Channing Tatum: Animated films are like vacations for actors
We speak to Channing Tatum, the voice behind the character Joaquin in the film 'The Book of Life', about his experience of working on his first animation movie
The movie 'Book of Life' narrates the story of Manolo, a young man who is torn between fulfilling the expectations of his family and following his heart, embarks on an adventure that spans three fantastic worlds where he must face his greatest fears.
We spoke to Channing Tatum, the voice behind the character Joaquin in the film, about his experience of working on his first animation movie.
Q: What are the challenges in bringing a character to life with just your voice?
A: I guess just the letting go of, the responsibility of all of him, I guess. You just sort of let go and you really just trust your director, Jorge. He's the whole reason why I signed onto this. I mean, I didn't even read a script first. Jorge just said he wanted to come and pitch me a story. And instead, he told me two stories. He told me one very personal story that I won't share here but it moved me almost to tears. And then he told me the story of 'Book of Life' and I just thought—I was like, man, this is like punk rock and cool and I would love to go down this rabbit hole of—you know, there's no wrong answers when you're doing an animated movie. You can be like, "Blah-blah-blah-blah," and they'll use that. They'll just create something in the world that it fits and you don't know, it might be in the movie, so you just kind of let go.
Q: How was it immersing yourself in Mexican culture for the film? Because that's something we don't usually see in Hollywood - recognition of other cultures
A: Just an American kid from the South, I obviously didn't really know anything about the Mexican culture. And, I mean, this was an education. It is something that I am going to adopt into my own. I think the idea of life and then whatever comes after, the idea of when someone moves on to whatever is after, if the people that are still in this world treat them as if they're there and cook them their favorite meals or tell their stories, it's like as if they're there. They do exist. And I just think that's one of the most beautiful traditions that I've heard of.
Q: Manolo and Joaquin go through so many lengths to show Maria how much they care about her. Have you ever done anything similar to show how much you care?
A: Yeah, look, I mean, I'm married, so I try to do as much as I can of that stuff. I danced with my wife for an entire three months before we actually started to date. And, we've been together for almost ten years, so I'm sure I've done a lot of that stuff.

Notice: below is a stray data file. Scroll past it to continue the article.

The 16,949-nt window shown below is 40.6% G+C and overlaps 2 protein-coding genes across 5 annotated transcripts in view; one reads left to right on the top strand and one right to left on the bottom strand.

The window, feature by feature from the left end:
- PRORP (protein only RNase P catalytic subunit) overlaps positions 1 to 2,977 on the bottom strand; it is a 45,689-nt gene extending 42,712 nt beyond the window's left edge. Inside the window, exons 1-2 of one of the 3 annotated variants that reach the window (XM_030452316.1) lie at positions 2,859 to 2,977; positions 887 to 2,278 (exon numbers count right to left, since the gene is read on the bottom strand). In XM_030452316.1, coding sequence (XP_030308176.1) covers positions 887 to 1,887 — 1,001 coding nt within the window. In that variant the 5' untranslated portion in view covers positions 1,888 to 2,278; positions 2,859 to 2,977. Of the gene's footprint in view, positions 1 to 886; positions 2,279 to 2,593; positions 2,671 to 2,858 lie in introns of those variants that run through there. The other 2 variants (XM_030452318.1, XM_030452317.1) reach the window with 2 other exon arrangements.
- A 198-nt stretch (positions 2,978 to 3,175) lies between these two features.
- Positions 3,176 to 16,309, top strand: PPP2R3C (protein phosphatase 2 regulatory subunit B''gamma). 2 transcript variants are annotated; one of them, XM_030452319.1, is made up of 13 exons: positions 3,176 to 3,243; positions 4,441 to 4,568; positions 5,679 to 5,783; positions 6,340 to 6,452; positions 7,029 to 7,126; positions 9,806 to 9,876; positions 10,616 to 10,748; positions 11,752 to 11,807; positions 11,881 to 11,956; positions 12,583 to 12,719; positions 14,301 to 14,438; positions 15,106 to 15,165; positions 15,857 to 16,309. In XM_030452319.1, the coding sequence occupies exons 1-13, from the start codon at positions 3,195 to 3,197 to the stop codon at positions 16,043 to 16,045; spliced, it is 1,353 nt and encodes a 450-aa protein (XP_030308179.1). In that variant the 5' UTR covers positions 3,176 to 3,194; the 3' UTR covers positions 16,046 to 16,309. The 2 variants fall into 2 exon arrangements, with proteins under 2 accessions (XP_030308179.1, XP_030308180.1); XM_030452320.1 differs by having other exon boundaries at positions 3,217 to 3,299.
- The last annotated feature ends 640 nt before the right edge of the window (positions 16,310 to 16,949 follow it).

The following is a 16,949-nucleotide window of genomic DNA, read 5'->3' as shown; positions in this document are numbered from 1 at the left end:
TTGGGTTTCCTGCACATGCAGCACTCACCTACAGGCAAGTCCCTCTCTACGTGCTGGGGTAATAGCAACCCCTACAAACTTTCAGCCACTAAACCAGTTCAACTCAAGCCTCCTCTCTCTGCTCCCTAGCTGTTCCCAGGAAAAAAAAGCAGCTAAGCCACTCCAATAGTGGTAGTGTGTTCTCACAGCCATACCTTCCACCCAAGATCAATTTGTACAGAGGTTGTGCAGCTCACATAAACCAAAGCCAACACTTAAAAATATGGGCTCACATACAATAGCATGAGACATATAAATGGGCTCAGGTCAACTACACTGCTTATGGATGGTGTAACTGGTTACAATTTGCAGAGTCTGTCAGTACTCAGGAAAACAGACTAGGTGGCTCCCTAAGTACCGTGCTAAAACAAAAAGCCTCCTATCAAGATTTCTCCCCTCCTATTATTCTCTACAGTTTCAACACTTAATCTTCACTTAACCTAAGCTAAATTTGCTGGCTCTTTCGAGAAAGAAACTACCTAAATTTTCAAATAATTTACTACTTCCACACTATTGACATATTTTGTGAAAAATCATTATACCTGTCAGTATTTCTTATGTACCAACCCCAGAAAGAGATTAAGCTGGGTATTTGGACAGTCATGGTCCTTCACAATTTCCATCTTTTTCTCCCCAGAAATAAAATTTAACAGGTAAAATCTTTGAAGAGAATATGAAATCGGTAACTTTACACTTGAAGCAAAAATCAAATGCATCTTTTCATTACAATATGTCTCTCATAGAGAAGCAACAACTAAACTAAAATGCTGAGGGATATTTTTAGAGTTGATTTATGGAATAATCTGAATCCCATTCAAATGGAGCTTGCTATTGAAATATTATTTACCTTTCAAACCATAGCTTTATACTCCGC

Q: You're a parent, and this was one of the themes in the movie. Parents sometimes push children to do things that they feel are in their child's best interest, but not actually. We want to know if you ever have experienced that, and if children are faced with that dilemma, what would you suggest, how would they handle that?
A: You know, communication is probably the greatest tool that you can use there and that's a hard thing to have, between a child and a parent. I'm a parent now and, she's still pretty young and I still feel so responsible and pretty much her only job is to get up every day and I just want her to eat. I'm just like, "Please, just eat." I'm not going to have a perfect answer for any of that stuff because I haven't quite made it to that part of my parenthood just yet. I think it's going to be a really interesting walk for me to have to take my—because I'm a very competitive person and I've got to take myself out of her life in that manner and try to just let her find her own way. Kids have to sort of learn that if they can't just hear that… How do you say? Like, they can't just hear that, you know, "You've got to do what you want to, not what they want you to do." They have to, like, really go and see if that's something that they want to do. You know, they shouldn't just want to do it because their parents did it or they shouldn't not want to do it because their parents want to do it. They should really go and maybe try to just explore it and it should be okay if they don't want to, you know, do something.
Q: So this being your first animated film, would you say, looking back on your whole career, that this has been your biggest challenge?
A: Look, animated movies are like vacations for actors because, you don't have to work 12 hours a day. On a live action movie set, you show up and you're generally there for about 12 to 15 hours. I get to show up in my sweats and Zoe jokes around, she's like, "I don't even brush my teeth when I go in. I just, like, go right in." And, you know, you sit in, like, a sound stage and there really aren't any wrong answers. When I say that, like, I could've done—I could've spoken French and he'd have been like, "Maybe that'll work. I don't know." We're not wasting time here, because we have enough. And, you know, it was play. It was a really playful thing. I would love to do it again. I really do, though, wish I could've been in the same room with, like, Diego and Zoe. That would've been a lot of fun.
The Book of Life premieres on Star Movies Select HD on January 23 at 9 pm.